2007 年 127 巻 7 号 p. 1159-1166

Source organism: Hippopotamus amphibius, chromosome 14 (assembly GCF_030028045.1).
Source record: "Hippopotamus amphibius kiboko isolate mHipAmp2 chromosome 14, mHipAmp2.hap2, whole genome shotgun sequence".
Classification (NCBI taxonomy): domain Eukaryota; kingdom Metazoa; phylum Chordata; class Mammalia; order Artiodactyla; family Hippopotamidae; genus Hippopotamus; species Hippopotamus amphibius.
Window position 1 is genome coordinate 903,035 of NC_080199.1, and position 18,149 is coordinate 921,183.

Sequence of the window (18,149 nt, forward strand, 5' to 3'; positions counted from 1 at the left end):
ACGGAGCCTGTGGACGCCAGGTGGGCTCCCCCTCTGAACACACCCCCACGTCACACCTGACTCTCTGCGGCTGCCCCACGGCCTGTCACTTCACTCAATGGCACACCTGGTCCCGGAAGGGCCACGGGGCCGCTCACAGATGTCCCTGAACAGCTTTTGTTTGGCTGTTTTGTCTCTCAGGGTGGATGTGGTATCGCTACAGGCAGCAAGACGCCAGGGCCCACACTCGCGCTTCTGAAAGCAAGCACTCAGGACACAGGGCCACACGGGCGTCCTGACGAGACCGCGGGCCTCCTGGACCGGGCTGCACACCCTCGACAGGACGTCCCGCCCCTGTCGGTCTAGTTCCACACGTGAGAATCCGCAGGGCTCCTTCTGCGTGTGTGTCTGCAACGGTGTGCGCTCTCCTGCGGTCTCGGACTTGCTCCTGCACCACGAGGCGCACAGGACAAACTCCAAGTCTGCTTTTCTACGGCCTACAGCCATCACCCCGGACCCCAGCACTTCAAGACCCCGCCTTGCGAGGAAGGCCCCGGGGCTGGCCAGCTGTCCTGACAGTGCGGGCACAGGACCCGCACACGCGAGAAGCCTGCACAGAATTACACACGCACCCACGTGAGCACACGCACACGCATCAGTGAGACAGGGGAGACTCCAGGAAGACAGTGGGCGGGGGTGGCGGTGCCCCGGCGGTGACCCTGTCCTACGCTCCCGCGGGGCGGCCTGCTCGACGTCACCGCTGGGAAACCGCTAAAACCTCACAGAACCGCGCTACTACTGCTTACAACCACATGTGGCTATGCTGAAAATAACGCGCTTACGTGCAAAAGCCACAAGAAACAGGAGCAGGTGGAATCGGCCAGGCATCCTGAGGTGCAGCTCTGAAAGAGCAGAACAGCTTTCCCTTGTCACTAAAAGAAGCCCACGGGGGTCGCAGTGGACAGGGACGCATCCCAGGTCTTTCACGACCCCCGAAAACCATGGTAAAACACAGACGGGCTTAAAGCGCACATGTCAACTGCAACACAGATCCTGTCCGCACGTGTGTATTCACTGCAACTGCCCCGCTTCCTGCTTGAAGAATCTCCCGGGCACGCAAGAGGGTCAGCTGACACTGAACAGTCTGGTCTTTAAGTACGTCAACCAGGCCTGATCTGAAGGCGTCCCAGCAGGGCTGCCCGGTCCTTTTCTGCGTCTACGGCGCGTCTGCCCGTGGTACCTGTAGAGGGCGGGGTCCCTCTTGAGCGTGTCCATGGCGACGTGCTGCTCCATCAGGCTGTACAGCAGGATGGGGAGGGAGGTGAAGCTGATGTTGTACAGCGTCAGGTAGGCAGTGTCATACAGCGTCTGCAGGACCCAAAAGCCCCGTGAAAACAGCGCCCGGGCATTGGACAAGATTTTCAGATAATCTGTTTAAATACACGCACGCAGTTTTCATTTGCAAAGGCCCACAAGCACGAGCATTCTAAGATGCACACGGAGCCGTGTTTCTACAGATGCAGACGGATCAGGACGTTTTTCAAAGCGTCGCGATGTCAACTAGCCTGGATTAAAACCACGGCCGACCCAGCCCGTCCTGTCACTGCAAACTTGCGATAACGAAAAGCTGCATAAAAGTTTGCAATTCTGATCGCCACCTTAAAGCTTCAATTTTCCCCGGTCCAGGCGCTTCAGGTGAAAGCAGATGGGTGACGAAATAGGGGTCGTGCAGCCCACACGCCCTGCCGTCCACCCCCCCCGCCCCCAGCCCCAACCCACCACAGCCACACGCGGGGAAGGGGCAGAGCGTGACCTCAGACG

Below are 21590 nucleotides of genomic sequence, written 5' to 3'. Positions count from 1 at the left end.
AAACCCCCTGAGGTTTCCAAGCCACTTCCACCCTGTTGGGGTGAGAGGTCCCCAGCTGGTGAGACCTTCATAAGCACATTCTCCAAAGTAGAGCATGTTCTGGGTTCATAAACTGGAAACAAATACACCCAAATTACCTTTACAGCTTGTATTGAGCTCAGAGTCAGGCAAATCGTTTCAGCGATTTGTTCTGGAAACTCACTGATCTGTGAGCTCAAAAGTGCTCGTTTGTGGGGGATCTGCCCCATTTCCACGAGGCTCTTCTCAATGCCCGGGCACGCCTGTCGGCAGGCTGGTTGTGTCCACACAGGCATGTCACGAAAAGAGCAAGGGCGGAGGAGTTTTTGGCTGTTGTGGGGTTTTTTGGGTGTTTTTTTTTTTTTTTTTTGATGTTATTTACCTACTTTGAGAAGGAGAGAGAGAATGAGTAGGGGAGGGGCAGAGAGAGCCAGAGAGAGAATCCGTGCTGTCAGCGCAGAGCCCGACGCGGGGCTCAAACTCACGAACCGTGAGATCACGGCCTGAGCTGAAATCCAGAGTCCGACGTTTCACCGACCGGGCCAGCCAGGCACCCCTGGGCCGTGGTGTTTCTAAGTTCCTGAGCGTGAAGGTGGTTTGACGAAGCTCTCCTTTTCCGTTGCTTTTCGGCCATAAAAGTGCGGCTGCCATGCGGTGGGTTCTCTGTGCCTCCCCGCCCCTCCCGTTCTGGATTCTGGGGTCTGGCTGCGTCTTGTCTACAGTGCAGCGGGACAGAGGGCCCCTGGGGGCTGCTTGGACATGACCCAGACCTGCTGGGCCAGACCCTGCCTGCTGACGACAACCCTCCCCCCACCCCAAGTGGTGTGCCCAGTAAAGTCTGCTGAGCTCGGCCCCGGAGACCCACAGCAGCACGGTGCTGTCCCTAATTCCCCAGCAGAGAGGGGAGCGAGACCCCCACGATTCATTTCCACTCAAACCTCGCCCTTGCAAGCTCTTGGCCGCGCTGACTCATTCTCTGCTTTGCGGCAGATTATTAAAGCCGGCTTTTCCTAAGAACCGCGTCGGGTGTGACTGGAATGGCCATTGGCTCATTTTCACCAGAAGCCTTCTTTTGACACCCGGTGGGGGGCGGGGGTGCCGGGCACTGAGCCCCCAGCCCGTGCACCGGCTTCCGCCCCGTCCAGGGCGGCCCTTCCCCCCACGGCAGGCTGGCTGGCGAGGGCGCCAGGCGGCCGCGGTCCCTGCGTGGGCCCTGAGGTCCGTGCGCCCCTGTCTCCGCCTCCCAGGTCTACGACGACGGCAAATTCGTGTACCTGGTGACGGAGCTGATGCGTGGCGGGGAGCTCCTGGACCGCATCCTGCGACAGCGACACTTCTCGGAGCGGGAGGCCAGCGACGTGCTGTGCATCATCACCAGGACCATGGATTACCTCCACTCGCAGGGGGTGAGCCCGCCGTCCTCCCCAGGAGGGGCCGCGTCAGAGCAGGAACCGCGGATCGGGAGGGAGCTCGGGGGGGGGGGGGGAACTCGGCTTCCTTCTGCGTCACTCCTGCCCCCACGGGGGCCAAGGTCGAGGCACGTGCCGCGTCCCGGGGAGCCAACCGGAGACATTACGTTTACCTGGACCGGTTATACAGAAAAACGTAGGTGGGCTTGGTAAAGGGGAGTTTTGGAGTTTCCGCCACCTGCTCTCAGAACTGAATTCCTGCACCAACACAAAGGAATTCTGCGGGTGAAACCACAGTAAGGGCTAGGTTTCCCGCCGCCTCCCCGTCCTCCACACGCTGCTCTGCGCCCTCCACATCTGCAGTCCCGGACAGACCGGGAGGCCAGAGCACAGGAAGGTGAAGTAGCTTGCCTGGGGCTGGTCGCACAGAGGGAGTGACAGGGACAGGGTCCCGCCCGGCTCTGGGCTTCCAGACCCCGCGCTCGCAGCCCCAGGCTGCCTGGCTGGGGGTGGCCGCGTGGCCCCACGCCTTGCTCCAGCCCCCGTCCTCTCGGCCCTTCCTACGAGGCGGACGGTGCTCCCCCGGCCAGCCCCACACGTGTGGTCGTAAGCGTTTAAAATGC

Access to drug information (DI) needed to evaluate generic product bioequivalence was studied to identify problems with the current status of DI availability and encourage proper use of DI. Ten items were chosen from among the stock of branded products at the University Pharmacy, and five corresponding generics were selected for each item. Conditions of access to information on pharmacokinetic tests and dissolution tests were rated and the assigned ratings compared. In the case of pharmacokinetic parameters obtainable from makers of generic drugs, we also performed Welch's t-test to compare the difference between values reported for branded and generic products. From the standpoint of individual tests, the pharmacokinetic tests yielded higher scores on the whole than did the dissolution tests, and low scores were obtained for the half-life of blood drug concentration (T1/2). We observed a tendency for the adequacy of information to depend more upon the drug item itself than upon the nature of the test. The percentage of tests allowing for comparison with branded products varied from 0%-75% (average 49%). Parameter by parameter, the range of variation was from 35% of Tmax to 63% of Cmax. Factors precluding comparison included insufficient data on branded products, mismatch in assayed chemical species between branded and generic, mismatch between final sampling time in AUCt measurement, dosage inconsistency, and insufficient data on generic products. DI should be provided in a manner that facilitates comparison of information supplied by generic drug makers with data released by makers of branded products.